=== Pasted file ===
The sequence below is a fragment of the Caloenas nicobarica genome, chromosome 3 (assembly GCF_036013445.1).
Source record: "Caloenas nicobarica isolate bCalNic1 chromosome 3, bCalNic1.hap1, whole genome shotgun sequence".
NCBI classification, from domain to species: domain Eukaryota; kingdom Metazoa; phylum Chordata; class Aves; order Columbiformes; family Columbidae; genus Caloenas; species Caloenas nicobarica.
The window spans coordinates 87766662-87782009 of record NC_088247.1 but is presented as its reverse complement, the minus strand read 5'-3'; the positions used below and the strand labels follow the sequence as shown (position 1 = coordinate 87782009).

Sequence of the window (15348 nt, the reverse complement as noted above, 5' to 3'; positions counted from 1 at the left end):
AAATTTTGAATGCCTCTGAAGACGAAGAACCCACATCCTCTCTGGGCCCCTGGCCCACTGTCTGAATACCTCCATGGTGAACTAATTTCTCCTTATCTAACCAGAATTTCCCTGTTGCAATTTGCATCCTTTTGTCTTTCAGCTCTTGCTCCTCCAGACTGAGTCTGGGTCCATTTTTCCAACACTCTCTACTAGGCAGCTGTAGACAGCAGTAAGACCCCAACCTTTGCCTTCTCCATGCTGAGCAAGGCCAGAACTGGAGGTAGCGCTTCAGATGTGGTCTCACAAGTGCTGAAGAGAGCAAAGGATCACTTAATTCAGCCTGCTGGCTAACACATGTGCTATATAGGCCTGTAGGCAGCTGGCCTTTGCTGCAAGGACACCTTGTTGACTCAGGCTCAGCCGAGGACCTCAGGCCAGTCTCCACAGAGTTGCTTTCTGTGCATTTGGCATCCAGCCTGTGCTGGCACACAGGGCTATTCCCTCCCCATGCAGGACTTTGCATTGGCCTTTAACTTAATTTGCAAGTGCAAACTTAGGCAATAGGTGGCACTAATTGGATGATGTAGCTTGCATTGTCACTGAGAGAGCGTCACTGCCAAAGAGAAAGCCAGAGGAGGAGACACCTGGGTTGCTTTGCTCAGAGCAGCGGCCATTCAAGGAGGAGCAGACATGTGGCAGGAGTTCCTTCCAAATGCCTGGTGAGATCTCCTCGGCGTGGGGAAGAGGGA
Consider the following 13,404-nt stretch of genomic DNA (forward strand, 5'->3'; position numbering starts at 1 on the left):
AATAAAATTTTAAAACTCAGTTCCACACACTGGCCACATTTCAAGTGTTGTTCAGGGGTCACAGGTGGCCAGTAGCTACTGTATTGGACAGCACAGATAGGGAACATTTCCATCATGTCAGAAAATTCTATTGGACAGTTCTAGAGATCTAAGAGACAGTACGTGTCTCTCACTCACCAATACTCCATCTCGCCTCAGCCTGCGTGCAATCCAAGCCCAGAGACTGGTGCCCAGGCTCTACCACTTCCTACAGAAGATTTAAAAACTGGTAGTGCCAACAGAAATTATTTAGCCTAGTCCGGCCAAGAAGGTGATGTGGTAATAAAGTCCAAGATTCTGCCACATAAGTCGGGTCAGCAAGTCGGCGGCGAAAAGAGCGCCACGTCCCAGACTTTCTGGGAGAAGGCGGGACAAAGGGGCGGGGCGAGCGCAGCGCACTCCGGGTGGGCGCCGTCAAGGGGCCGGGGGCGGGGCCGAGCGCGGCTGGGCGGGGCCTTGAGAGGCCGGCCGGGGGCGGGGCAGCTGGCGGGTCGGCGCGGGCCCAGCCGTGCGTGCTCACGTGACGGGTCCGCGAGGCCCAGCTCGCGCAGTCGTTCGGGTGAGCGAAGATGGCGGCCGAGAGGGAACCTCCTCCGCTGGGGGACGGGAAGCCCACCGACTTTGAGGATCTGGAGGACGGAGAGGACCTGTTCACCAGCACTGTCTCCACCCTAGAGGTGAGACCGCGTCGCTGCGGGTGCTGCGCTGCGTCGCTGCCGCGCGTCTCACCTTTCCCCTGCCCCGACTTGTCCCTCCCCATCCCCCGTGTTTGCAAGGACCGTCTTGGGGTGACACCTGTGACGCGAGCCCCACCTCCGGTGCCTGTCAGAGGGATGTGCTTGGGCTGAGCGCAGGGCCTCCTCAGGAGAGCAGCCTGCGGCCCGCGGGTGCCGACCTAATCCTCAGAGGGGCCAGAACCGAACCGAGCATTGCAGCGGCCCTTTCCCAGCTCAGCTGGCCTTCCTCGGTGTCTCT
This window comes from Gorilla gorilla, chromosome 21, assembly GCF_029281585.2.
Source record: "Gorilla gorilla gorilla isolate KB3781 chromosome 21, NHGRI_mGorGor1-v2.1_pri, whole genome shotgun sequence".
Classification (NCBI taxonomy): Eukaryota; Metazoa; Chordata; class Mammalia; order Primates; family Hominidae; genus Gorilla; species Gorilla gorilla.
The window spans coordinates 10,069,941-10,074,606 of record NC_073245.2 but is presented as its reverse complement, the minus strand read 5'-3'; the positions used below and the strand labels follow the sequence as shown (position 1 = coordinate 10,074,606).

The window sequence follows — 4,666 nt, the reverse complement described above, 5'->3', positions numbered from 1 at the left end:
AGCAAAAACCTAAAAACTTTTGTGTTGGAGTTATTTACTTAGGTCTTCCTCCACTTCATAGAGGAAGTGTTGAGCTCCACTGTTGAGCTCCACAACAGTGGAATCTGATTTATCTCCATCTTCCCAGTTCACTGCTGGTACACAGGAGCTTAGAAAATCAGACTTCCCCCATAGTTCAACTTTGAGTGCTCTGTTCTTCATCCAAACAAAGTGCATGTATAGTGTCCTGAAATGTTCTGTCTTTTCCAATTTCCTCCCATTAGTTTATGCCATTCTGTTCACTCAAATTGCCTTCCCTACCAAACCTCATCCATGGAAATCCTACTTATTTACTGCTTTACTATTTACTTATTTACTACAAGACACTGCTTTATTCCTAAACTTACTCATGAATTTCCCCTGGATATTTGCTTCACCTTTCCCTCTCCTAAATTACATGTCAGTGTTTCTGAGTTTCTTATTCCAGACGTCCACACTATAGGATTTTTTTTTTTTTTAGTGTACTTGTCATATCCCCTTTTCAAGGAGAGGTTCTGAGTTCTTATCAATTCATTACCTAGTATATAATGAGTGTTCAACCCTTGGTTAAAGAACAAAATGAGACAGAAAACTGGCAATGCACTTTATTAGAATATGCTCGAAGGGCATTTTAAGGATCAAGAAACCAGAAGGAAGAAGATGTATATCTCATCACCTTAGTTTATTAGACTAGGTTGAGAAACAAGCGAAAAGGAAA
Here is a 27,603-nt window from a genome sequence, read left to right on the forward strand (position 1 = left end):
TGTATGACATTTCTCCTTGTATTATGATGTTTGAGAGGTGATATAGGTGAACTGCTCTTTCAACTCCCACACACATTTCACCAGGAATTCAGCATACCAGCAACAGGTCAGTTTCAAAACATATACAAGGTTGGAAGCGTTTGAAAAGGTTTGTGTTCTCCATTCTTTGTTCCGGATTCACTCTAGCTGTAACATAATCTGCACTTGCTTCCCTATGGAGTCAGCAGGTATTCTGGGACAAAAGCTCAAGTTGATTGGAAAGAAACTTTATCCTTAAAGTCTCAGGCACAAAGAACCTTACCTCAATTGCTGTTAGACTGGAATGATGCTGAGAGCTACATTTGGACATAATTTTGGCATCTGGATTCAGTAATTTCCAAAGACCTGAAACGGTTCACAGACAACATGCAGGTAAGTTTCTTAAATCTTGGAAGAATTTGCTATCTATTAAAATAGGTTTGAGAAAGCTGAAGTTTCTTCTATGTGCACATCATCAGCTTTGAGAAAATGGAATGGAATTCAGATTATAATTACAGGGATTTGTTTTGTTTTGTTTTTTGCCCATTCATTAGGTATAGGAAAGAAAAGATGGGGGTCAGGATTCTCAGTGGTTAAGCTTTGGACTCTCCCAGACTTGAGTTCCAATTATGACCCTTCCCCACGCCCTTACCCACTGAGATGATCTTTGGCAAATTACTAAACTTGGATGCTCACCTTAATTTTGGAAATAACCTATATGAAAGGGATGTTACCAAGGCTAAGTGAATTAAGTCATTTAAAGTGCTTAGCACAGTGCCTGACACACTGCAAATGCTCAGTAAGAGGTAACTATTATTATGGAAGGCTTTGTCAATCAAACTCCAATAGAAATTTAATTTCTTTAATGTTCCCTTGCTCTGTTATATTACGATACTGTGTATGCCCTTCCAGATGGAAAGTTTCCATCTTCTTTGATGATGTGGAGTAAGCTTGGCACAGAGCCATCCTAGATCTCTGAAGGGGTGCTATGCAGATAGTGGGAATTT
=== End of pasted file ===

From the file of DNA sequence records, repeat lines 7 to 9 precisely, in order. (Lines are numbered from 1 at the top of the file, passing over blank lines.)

Consider the following 13,404-nt stretch of genomic DNA (forward strand, 5'->3'; position numbering starts at 1 on the left):
AATAAAATTTTAAAACTCAGTTCCACACACTGGCCACATTTCAAGTGTTGTTCAGGGGTCACAGGTGGCCAGTAGCTACTGTATTGGACAGCACAGATAGGGAACATTTCCATCATGTCAGAAAATTCTATTGGACAGTTCTAGAGATCTAAGAGACAGTACGTGTCTCTCACTCACCAATACTCCATCTCGCCTCAGCCTGCGTGCAATCCAAGCCCAGAGACTGGTGCCCAGGCTCTACCACTTCCTACAGAAGATTTAAAAACTGGTAGTGCCAACAGAAATTATTTAGCCTAGTCCGGCCAAGAAGGTGATGTGGTAATAAAGTCCAAGATTCTGCCACATAAGTCGGGTCAGCAAGTCGGCGGCGAAAAGAGCGCCACGTCCCAGACTTTCTGGGAGAAGGCGGGACAAAGGGGCGGGGCGAGCGCAGCGCACTCCGGGTGGGCGCCGTCAAGGGGCCGGGGGCGGGGCCGAGCGCGGCTGGGCGGGGCCTTGAGAGGCCGGCCGGGGGCGGGGCAGCTGGCGGGTCGGCGCGGGCCCAGCCGTGCGTGCTCACGTGACGGGTCCGCGAGGCCCAGCTCGCGCAGTCGTTCGGGTGAGCGAAGATGGCGGCCGAGAGGGAACCTCCTCCGCTGGGGGACGGGAAGCCCACCGACTTTGAGGATCTGGAGGACGGAGAGGACCTGTTCACCAGCACTGTCTCCACCCTAGAGGTGAGACCGCGTCGCTGCGGGTGCTGCGCTGCGTCGCTGCCGCGCGTCTCACCTTTCCCCTGCCCCGACTTGTCCCTCCCCATCCCCCGTGTTTGCAAGGACCGTCTTGGGGTGACACCTGTGACGCGAGCCCCACCTCCGGTGCCTGTCAGAGGGATGTGCTTGGGCTGAGCGCAGGGCCTCCTCAGGAGAGCAGCCTGCGGCCCGCGGGTGCCGACCTAATCCTCAGAGGGGCCAGAACCGAACCGAGCATTGCAGCGGCCCTTTCCCAGCTCAGCTGGCCTTCCTCGGTGTCTCT
This window comes from Gorilla gorilla, chromosome 21, assembly GCF_029281585.2.